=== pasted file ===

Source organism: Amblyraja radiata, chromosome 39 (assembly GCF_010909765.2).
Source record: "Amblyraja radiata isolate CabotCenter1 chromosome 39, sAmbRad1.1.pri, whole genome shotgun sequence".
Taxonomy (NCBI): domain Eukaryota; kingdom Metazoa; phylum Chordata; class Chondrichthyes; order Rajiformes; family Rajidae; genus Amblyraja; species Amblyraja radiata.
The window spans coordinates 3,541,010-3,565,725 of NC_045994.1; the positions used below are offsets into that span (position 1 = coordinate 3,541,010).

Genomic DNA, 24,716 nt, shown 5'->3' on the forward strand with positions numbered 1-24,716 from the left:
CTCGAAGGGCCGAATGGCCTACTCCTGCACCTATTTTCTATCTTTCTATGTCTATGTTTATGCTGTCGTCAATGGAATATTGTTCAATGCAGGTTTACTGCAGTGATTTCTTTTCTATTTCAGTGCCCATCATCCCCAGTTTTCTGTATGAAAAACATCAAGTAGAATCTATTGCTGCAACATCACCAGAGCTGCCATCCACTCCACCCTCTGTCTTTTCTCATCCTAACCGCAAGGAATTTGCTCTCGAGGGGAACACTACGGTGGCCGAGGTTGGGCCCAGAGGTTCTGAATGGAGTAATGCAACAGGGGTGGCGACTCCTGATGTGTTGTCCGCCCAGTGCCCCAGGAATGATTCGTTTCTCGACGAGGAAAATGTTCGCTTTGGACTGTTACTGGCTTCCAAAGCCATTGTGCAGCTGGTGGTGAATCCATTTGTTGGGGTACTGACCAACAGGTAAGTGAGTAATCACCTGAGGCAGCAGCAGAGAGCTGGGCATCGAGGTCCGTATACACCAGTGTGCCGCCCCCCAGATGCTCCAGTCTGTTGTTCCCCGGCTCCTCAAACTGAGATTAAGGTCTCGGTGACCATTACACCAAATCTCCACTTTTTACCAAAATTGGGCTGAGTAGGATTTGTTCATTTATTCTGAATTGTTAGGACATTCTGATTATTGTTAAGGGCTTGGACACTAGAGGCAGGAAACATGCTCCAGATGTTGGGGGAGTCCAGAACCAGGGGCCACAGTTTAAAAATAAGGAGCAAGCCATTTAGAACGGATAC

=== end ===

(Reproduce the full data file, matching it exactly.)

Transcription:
Source organism: Amblyraja radiata, chromosome 39 (assembly GCF_010909765.2).
Source record: "Amblyraja radiata isolate CabotCenter1 chromosome 39, sAmbRad1.1.pri, whole genome shotgun sequence".
Taxonomy (NCBI): domain Eukaryota; kingdom Metazoa; phylum Chordata; class Chondrichthyes; order Rajiformes; family Rajidae; genus Amblyraja; species Amblyraja radiata.
The window spans coordinates 3,541,010-3,565,725 of NC_045994.1; the positions used below are offsets into that span (position 1 = coordinate 3,541,010).

Genomic DNA, 24,716 nt, shown 5'->3' on the forward strand with positions numbered 1-24,716 from the left:
CTCGAAGGGCCGAATGGCCTACTCCTGCACCTATTTTCTATCTTTCTATGTCTATGTTTATGCTGTCGTCAATGGAATATTGTTCAATGCAGGTTTACTGCAGTGATTTCTTTTCTATTTCAGTGCCCATCATCCCCAGTTTTCTGTATGAAAAACATCAAGTAGAATCTATTGCTGCAACATCACCAGAGCTGCCATCCACTCCACCCTCTGTCTTTTCTCATCCTAACCGCAAGGAATTTGCTCTCGAGGGGAACACTACGGTGGCCGAGGTTGGGCCCAGAGGTTCTGAATGGAGTAATGCAACAGGGGTGGCGACTCCTGATGTGTTGTCCGCCCAGTGCCCCAGGAATGATTCGTTTCTCGACGAGGAAAATGTTCGCTTTGGACTGTTACTGGCTTCCAAAGCCATTGTGCAGCTGGTGGTGAATCCATTTGTTGGGGTACTGACCAACAGGTAAGTGAGTAATCACCTGAGGCAGCAGCAGAGAGCTGGGCATCGAGGTCCGTATACACCAGTGTGCCGCCCCCCAGATGCTCCAGTCTGTTGTTCCCCGGCTCCTCAAACTGAGATTAAGGTCTCGGTGACCATTACACCAAATCTCCACTTTTTACCAAAATTGGGCTGAGTAGGATTTGTTCATTTATTCTGAATTGTTAGGACATTCTGATTATTGTTAAGGGCTTGGACACTAGAGGCAGGAAACATGCTCCAGATGTTGGGGGAGTCCAGAACCAGGGGCCACAGTTTAAAAATAAGGAGCAAGCCATTTAGAACGGATAC